Both realtors pointed out the strength of the lowest and highest ends of the market. A chart in Ernemann’s Big Red Book shows that Aspen single-family home sales of less than $2.5 million were up 91 percent in 2011, compared to the average from 2006 to 2010. During the same time period, sales of homes over $10 million were up 50 percent.
Estin’s analysis was similar: he found 25 sales under $2 million in Aspen in 2011, compared to 13 in 2010 (a 92 percent change), and 16 sales over $10 million in 2011 versus 10 in 2010 (a 60 percent difference). Estin noted that the over $10 million sales accounted for nearly half of the total single-family home dollars spent in 2011, compared to one-third in Aspen in 2010.
But the biggest jump in 2011 was in Aspen and Snowmass condo sales, where dollar volume was up 40 percent and unit sales up 39 percent, Estin wrote. (Comparatively, single-family home sales were up 14 percent in dollar volume and 15 percent in unit sales, according to Estin.)
Snowmass Village had a particularly large jump, but condo sales there were coming off a very low point, he noted.
Ernemann also reported a “healthy rebound” in condo sales from the 2009 lows, in Aspen, Snowmass Village, and Basalt. He noted that Aspen now has a two-year supply of condos, down from more than three years during the low, and that Aspen condo and townhome prices “have started to show some strength,” meaning that the average sales price was up in 2011 (to $1.85 million, compared to $1.69 million in 2010). Ernemann also reported that average price per square foot was up modestly for Aspen condos, from $1,025 in 2010 to $1,043 in 2011.
But overall, price per square foot, and average and median sales prices, are still falling, according to at least two of the reports.
Land Title reported that the average single-family home price in Pitkin County in 2011 was $4.11 million, down 5 percent from 2010, and that the median home price of $2.79 million is down 12 percent from 2010 levels. Estin, who uses median prices as a more reliable indicator of reality, found that median sales prices were down 13 percent in 2011 compared to 2010 in the upper valley.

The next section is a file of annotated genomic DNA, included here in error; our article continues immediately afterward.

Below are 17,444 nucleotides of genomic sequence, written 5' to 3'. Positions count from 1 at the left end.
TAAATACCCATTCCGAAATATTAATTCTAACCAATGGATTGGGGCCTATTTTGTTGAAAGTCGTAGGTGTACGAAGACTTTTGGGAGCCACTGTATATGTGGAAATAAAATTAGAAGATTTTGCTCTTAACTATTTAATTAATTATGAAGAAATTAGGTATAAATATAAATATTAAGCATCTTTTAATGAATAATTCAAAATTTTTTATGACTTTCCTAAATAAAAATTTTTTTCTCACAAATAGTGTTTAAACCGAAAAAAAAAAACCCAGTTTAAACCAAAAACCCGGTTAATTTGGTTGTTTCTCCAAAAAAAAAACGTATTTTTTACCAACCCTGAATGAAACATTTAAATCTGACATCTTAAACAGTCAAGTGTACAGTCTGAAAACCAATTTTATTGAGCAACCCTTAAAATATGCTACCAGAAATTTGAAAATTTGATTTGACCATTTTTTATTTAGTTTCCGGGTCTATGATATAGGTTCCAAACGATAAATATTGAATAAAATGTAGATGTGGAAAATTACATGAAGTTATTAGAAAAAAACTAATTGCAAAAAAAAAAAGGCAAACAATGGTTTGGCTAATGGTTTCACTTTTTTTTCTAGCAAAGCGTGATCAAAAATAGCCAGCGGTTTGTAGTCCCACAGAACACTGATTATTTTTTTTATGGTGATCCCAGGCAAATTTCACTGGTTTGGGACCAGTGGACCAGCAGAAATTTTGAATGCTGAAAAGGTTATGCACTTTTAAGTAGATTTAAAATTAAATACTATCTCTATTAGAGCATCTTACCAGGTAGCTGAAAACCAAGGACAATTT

Aspen and Basalt actually saw a slight increase in average single-family home prices, Ernemann reported (from $6.1 million to $6.3 million in Aspen and $783,000 to $818,000 in Basalt), although he did note that the range of sales prices can be so extreme that average price can be misleading.
Commensurate with the general drop in sales price, price per square foot was also down, except for Aspen condos. Ernemann reported that it dropped 3 to 4 percent between 2010 and 2011 for all single-family home sales in Aspen and Basalt, while Snowmass Village dropped 8 percent. Estin reported that price per square foot for single-family homes in Aspen was off 27 percent from the market peak—$919 compared to $1,263 in 2008. Price per square foot for Aspen condos was off 28 percent, Estin reported, $1,027 versus $1,425 in 2008.
But Ernemann feels that the relatively small drop in price per square foot means that “further price drops will be modest (if any)” in Aspen and Basalt. “The bottom has not yet been established in Snowmass Village,” he writes, “although we feel it is very close.”
Due to strengthening in certain areas of the Aspen and Snowmass markets, Ernemann writes that “prices will likely start to rise in the coming 12 to 18 months.”
Estin is more conservative in his estimates: “In my opinion we will see continued pressure on prices for the next 16 to 18 months, with the exception of exceptionally located premium properties.”
Estin bases his opinion on the fact that there’s still a lot of inventory for sale, a large “shadow inventory” (owners waiting for improved conditions to put property on the market), and deal-savvy buyers expecting substantial discounts. Inventory levels decreased about 19 percent in 2011, he said, “and that’s a healthier market, there’s more selling, but there’s still a lot more properties for sale than there have been for the last seven or eight years.”
There were 1,030 properties for sale in 2011 compared to 597 in 2004, Estin reported.